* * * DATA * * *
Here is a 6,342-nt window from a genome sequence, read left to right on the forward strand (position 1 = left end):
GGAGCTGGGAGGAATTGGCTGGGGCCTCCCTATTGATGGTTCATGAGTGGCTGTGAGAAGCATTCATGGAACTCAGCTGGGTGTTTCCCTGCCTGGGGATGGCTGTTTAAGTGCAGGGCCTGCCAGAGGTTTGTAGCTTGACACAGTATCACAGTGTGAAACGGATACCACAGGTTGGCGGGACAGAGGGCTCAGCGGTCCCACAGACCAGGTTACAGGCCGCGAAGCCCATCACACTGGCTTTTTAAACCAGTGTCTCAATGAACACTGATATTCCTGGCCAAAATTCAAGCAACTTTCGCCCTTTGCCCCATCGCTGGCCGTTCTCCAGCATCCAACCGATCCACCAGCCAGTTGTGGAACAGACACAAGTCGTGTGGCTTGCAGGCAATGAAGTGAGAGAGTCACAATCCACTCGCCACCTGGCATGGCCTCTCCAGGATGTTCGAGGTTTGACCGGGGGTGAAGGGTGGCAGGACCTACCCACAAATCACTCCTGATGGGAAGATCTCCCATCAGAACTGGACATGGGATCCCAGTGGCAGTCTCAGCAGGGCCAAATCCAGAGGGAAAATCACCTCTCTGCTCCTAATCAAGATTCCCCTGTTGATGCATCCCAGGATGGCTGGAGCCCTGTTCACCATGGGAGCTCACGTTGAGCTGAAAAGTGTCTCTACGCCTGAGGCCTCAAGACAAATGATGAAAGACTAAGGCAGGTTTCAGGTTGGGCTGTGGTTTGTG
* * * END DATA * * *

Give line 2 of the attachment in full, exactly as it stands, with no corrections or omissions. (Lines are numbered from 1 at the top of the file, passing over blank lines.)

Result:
GGAGCTGGGAGGAATTGGCTGGGGCCTCCCTATTGATGGTTCATGAGTGGCTGTGAGAAGCATTCATGGAACTCAGCTGGGTGTTTCCCTGCCTGGGGATGGCTGTTTAAGTGCAGGGCCTGCCAGAGGTTTGTAGCTTGACACAGTATCACAGTGTGAAACGGATACCACAGGTTGGCGGGACAGAGGGCTCAGCGGTCCCACAGACCAGGTTACAGGCCGCGAAGCCCATCACACTGGCTTTTTAAACCAGTGTCTCAATGAACACTGATATTCCTGGCCAAAATTCAAGCAACTTTCGCCCTTTGCCCCATCGCTGGCCGTTCTCCAGCATCCAACCGATCCACCAGCCAGTTGTGGAACAGACACAAGTCGTGTGGCTTGCAGGCAATGAAGTGAGAGAGTCACAATCCACTCGCCACCTGGCATGGCCTCTCCAGGATGTTCGAGGTTTGACCGGGGGTGAAGGGTGGCAGGACCTACCCACAAATCACTCCTGATGGGAAGATCTCCCATCAGAACTGGACATGGGATCCCAGTGGCAGTCTCAGCAGGGCCAAATCCAGAGGGAAAATCACCTCTCTGCTCCTAATCAAGATTCCCCTGTTGATGCATCCCAGGATGGCTGGAGCCCTGTTCACCATGGGAGCTCACGTTGAGCTGAAAAGTGTCTCTACGCCTGAGGCCTCAAGACAAATGATGAAAGACTAAGGCAGGTTTCAGGTTGGGCTGTGGTTTGTG